By Kim Caldwell
Networking is like self-care for your career.
“Good networking doesn’t require superpowers; mostly it requires being open to new possibilities and doing the work to get yourself in the same space as the right person.”
Kim Caldwell, founder of Caldwell Connect
Networking – for some people, it’s as natural as putting on pants in the morning or singing along to Sweet Caroline at a bar. But for many, networking is a tummy-twisting, eye-roll-inducing nightmare scenario you’ve perfected avoiding on your calendar.
Research shows that many people have a negative perception of networking, associating it with being dirty or transactional. But research also tells us that having diverse relationships not only increases our access to opportunities, it literally makes us better people who are better at coming up with ideas.
So how do you get yourself networking? Approach it with these three tips:
1. Know why you’re networking. If you’re attending an event you only hope will be helpful, it’s easy to feel overwhelmed or to find an excuse for skipping. So don’t do that. Only go to networking events or one-on-one sessions when you are clear on HOW you want networking to change your work or community life and WHY this is the right way to do it. Having a purpose will help you interact with confidence and actually get you moving.
2. Be present, not reflexive. Listen, you can have an entirely safe and nice conversation and never feel an ounce of connection. Don’t do that either. Spend some time before you network learning about that person or that industry so you can break the conversation molds and really engage with thoughtful questions and honest interaction. It will make your experience one you enjoy and are able to take action from.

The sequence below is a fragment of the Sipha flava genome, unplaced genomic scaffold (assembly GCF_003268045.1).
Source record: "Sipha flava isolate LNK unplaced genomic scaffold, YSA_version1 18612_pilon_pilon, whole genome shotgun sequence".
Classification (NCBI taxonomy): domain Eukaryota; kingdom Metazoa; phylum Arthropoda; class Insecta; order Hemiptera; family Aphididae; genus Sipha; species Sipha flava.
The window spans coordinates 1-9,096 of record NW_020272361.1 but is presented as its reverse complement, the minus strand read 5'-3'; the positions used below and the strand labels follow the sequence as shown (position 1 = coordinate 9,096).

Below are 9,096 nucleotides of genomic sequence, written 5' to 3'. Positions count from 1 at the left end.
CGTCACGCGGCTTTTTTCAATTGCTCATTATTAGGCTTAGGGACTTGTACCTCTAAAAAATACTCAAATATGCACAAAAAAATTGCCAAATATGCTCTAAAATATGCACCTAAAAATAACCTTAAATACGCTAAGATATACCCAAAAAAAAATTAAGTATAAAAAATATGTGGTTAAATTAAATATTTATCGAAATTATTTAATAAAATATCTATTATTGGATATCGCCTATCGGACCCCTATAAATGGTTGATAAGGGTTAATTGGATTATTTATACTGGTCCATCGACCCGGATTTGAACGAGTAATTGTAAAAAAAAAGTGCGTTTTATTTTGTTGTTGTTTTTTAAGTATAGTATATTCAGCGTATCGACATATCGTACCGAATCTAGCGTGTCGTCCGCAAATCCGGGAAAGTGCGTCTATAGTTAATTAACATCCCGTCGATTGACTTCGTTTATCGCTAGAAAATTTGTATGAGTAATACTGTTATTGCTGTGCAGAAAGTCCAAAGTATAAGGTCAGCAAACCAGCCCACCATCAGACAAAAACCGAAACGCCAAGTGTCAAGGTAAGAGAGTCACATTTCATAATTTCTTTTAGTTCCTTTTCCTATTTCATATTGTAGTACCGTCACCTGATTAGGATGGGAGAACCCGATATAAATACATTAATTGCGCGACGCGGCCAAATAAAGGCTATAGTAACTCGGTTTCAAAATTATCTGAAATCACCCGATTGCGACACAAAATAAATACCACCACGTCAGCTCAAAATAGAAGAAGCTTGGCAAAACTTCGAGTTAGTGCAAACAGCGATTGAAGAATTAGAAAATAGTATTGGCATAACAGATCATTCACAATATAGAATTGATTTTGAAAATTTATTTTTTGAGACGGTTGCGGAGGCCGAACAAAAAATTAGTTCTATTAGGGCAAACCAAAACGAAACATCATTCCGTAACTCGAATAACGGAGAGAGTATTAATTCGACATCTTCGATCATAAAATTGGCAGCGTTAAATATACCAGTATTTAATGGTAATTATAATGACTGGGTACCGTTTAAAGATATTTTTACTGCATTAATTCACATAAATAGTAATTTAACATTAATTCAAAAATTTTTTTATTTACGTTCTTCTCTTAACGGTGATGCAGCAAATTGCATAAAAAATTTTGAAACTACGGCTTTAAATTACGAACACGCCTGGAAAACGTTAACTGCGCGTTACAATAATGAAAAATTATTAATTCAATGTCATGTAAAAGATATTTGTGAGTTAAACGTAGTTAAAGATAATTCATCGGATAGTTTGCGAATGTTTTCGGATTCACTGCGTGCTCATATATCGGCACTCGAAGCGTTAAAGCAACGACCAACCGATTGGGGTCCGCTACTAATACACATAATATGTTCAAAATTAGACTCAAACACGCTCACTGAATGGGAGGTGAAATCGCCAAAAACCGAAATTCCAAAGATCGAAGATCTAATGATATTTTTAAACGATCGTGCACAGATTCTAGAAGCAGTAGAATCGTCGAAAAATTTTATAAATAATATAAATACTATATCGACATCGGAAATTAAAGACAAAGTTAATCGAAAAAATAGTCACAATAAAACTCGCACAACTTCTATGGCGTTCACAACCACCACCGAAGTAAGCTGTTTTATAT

3. Make it fun enough to prioritize. If you approach networking like a chore you are going to prioritize it the way you do scrubbing the shower: something you only do when there is a task even more terrible you want to avoid. Think about the great relationships you have created over time and what makes them rewarding. Then motivate yourself to seek out more of that! Or if that doesn’t do it, plan the meeting at Amy’s Ice Cream or reward yourself with a new notebook every five meetings. You know you.
Ready to get started?
Take three minutes to identify a first networking goal. Maybe it is getting to know someone in your office who does something you don’t totally understand yet. Maybe it is connecting to a peer at a partner organization to exchange lessons learned. Or maybe it is reconnecting with an old friend or contact who used to inspire your or make you think critically about your work. Get that first great experience under your belt then build the network that will change your world!
Networking is just one part of effective business communications.
If you are trying to up-skill and need training options, check out the courses in the Communication Skills for Business Professionals Certificate Program. They can be taken in a group to earn a certificate, or you can just take the classes that focus on the skills you need to develop.
Kim Caldwell is a native Austinite with a passion for connecting people. For the last 15 years she has partnered with mission-driven people and organizations across the country to plan their bold steps forward. She has earned a master’s degree in public service, a B.S. in Public Relations and a B+ in adulting.
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